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Can you be sure of your New Zealand patent filing date? - 26 September 2014
The New Zealand Patents Act 2013 took effect 13 September 2014, accompanied by the Patent Regulations 2014. Like any new legislation, some aspects of the new provisions may have unintended consequences. Here we flag one such aspect that may well prove contentious in the years to come.
Regulation 19 provides:
(1) A document is filed when it is received in proper form.
(2) A document is in proper form only if—
(a) it is legible; and
(b) it complies with the requirements of the Act and these regulations; and
(c) it is accompanied by the prescribed fee or penalty, if any.
In our view, this apparently innocuous provision creates uncertainty and places New Zealand patents at risk of being held invalid due to trivial non-compliances (e.g. an incorrect page margin) that would be correctable in other jurisdictions.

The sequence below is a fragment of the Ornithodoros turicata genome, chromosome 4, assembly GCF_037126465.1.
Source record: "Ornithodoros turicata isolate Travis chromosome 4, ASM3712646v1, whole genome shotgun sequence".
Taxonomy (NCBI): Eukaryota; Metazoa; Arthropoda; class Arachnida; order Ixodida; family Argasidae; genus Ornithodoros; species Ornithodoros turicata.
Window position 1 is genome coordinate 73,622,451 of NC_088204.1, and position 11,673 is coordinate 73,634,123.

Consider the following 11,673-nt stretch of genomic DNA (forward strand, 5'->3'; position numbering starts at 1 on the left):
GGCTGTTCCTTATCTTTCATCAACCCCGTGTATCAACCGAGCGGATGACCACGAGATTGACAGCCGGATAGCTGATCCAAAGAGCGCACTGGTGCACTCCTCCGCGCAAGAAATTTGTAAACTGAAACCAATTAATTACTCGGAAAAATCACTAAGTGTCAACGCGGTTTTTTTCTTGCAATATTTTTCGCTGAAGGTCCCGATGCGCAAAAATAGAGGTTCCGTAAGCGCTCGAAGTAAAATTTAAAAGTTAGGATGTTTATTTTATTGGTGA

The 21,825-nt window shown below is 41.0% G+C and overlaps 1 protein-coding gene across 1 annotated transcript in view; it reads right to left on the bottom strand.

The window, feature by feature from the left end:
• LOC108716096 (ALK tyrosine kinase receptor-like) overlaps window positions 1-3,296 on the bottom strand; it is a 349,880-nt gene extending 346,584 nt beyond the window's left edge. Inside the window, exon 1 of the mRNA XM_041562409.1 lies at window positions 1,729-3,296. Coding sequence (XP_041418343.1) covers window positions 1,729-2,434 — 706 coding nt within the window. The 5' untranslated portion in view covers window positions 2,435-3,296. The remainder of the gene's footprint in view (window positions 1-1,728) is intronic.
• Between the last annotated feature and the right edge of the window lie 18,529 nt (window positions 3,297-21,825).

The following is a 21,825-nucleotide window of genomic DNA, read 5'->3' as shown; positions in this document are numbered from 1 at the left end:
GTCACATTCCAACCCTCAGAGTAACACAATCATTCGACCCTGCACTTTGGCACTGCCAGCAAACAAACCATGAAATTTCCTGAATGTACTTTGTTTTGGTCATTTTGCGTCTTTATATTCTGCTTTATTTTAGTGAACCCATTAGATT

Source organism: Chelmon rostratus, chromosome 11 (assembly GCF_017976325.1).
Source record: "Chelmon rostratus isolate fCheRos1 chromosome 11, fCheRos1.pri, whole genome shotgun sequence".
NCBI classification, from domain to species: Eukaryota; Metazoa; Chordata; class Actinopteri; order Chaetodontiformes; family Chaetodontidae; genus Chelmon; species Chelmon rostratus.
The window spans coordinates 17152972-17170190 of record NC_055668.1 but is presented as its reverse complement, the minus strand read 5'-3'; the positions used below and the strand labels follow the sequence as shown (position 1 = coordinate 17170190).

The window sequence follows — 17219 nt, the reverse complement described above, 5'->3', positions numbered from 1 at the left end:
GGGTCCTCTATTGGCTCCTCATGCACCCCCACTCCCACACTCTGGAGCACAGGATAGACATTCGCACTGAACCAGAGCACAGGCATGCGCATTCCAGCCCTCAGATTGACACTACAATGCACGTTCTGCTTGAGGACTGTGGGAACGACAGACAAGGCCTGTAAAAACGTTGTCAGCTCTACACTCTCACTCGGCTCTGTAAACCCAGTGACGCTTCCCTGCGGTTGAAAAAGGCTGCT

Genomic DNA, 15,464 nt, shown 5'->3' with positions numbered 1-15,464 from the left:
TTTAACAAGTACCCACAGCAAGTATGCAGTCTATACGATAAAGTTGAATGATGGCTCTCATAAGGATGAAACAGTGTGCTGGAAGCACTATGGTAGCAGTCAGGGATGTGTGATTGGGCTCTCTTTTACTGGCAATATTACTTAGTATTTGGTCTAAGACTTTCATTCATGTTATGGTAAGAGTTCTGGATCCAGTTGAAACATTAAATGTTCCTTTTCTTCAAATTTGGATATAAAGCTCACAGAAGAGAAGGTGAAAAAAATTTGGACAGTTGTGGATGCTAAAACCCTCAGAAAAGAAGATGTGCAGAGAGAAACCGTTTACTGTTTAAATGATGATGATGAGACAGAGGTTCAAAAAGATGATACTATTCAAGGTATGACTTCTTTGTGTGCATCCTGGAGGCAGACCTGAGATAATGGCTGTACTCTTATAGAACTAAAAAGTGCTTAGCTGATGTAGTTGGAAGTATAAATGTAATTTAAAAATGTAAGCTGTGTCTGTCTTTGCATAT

The regulation has the potential to render a patent invalid if, for example, it results in a complete specification being taken to have been filed after an applicable 12 month convention deadline. Subsection (2)(b) broadly refers to the Act and Regulations which, relevantly to determining the filing date of a complete specification, includes the formal requirements (such as margins and page numbering, etc) and specification requirements (such as sufficiency, support, unity and clarity).
The regulation is open to two possible interpretations because 19(1) could be read in an inclusive or in an exhaustive sense. In our view, both interpretations are reasonable but problematic.
If the regulation is read in an inclusive sense:
- it does not follow that a document is not filed if it is filed in improper form; and
- the regulation merely removes the Commissioner’s discretion to take a document not to have been filed.
In our view, this is the better of the two interpretations but remains problematic in that the minimum filing requirements are not clearly prescribed. Rather, the filing date of a document (including a complete specification) is a matter of the Commissioner’s discretion.
The alternative interpretation is to take the provision as exhaustively setting out the only circumstances in which a document is taken to be filed. This would have the draconian result that any patent application subject to, for example, a formal objection or unity objection would lose its filing date, which may render it invalid.
Mechanical Engineer & Patent Attorney
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